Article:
Research Scientist, MEI Lab | TUM, NTT Research
Wearable electrodes are becoming more common, to continuously monitor vital data such as heart rates, ECG and EMG waveforms for rapid diagnosis and early stage treatment of diseases. But the rigid metals and metal-plated fibers these electrodes are typically made of have some issues that researchers are hoping to address by developing smaller, more flexible electrodes that can actually be implanted inside the human body, directly on the organ to be monitored.
Dr. Tetsuhiko Teshima, a Research Scientist with the NTT Research MEI Lab, gave a talk on his research at Update 2020, the virtual NTT Research Summit.
Current forms of electrodes lack flexibility and biocompatibilities, which results in excess noise and data distortion. With long-term use, they can also cause allergic reactions such as rashes and itching in patients.
His research is focused on developing implantable electrodes that attach to tissues and organs, increasing the variety of vital data that doctors can collect. The electrodes may also be used as surgical tools, Dr. Teshima said, such as to control CRT pacing.
The challenge is developing materials that are:
- Able to function inside the “very humid” human body
- Able to transform into soft, three dimensional structures in order to fit the shape of cells and tissues they attach to
In his talk, Dr. Teshima explained the evolution of his work. First, he created a soft, flexible flat electrode using materials including PEDOT-PSS, which is a conductive polymer, and a cell-friendly silk fibroin protein. The result was a conductive film that could be processed into a tiny shape and would adhere to the surface of a cell.
But the film was two dimensional, not three. To achieve that, he experimented with replacing the PEDOT-PSS polymer with different polymers, including parylene-C. That produced a rectangular patter than “spontaneously transfer into cylindrical shapes,” he said. The cylinders were conducive to incubating cells until they reconstitute self-beating, fiber-shaped muscle tissues.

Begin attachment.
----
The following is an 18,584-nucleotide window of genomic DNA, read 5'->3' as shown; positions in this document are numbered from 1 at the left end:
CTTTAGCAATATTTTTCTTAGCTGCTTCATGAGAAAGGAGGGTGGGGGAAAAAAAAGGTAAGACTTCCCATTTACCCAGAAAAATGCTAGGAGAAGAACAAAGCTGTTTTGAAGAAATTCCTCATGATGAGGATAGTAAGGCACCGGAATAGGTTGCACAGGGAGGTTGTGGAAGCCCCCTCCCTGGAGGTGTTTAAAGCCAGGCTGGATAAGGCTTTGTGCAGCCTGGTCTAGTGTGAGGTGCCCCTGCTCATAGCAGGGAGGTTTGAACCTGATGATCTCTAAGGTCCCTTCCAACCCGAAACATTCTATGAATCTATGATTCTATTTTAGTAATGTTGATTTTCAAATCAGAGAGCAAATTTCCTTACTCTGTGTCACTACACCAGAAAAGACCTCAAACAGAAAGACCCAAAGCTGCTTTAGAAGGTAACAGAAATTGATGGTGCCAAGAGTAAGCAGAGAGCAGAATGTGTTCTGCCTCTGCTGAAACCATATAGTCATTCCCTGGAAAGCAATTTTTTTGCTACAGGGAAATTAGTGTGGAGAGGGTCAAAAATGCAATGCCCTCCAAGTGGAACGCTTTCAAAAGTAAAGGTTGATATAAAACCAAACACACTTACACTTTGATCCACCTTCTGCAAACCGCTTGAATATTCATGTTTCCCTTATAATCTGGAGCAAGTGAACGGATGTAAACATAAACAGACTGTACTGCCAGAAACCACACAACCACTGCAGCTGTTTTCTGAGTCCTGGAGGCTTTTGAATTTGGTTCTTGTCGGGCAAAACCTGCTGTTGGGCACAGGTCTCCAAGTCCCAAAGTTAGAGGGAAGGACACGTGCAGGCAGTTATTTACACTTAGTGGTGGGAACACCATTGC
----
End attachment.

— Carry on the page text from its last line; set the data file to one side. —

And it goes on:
“These reconstituted tissues can be manipulated like building blocks by picking up and dissolving them using glass capillaries,” Dr. Teshima said.
Having achieved the 3D shape, as a final step he replaced the silk fibroin with graphene, an electrode material that consists of only a single layer of a carbon atom – meaning it’s extremely thin.
“By simply transferring the single carbon atom layer to the parylene surface, we achieved the self-assembly of 3D transparent electrodes,” he said. He next cultured neurons until they exhibit cell-to-cell contact with tissue-like structures, demonstrating the biocompatibility of the graphene electrodes with human tissues.
Dr. Teshima acknowledged more work needs to be done before these electrodes are ready for use. His plan is to continue working on creating new bio-electrodes, working with experts in electrochemistry, electrical engineering and data science at NTT Research and Technical University of Munich (TUM) School of Bioengineering.
For the full transcript of Tetsuhiko Teshima’s presentation, click here.
Watch Tetsuhiko Teshima’s full presentation below.
Miniaturized System for Cell Handling and Analysis